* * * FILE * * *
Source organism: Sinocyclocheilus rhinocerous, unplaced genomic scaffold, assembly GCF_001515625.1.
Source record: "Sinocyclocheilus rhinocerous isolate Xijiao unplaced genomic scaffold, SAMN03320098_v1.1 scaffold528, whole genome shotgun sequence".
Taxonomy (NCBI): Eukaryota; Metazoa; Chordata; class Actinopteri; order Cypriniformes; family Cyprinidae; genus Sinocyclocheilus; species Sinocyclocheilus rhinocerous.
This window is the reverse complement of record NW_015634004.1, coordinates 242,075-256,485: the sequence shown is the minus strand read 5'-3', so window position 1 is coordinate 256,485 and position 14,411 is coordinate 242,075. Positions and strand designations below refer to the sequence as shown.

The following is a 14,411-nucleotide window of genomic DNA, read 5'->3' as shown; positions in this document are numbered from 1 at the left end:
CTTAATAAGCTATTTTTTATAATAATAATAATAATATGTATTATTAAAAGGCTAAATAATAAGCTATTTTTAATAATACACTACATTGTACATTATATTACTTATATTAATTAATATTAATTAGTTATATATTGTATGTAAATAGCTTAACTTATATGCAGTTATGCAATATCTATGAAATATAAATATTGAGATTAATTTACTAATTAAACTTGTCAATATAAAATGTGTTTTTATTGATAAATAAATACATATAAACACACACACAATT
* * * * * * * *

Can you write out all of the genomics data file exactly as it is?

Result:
Source organism: Sinocyclocheilus rhinocerous, unplaced genomic scaffold, assembly GCF_001515625.1.
Source record: "Sinocyclocheilus rhinocerous isolate Xijiao unplaced genomic scaffold, SAMN03320098_v1.1 scaffold528, whole genome shotgun sequence".
Taxonomy (NCBI): Eukaryota; Metazoa; Chordata; class Actinopteri; order Cypriniformes; family Cyprinidae; genus Sinocyclocheilus; species Sinocyclocheilus rhinocerous.
This window is the reverse complement of record NW_015634004.1, coordinates 242,075-256,485: the sequence shown is the minus strand read 5'-3', so window position 1 is coordinate 256,485 and position 14,411 is coordinate 242,075. Positions and strand designations below refer to the sequence as shown.

The following is a 14,411-nucleotide window of genomic DNA, read 5'->3' as shown; positions in this document are numbered from 1 at the left end:
CTTAATAAGCTATTTTTTATAATAATAATAATAATATGTATTATTAAAAGGCTAAATAATAAGCTATTTTTAATAATACACTACATTGTACATTATATTACTTATATTAATTAATATTAATTAGTTATATATTGTATGTAAATAGCTTAACTTATATGCAGTTATGCAATATCTATGAAATATAAATATTGAGATTAATTTACTAATTAAACTTGTCAATATAAAATGTGTTTTTATTGATAAATAAATACATATAAACACACACACAATT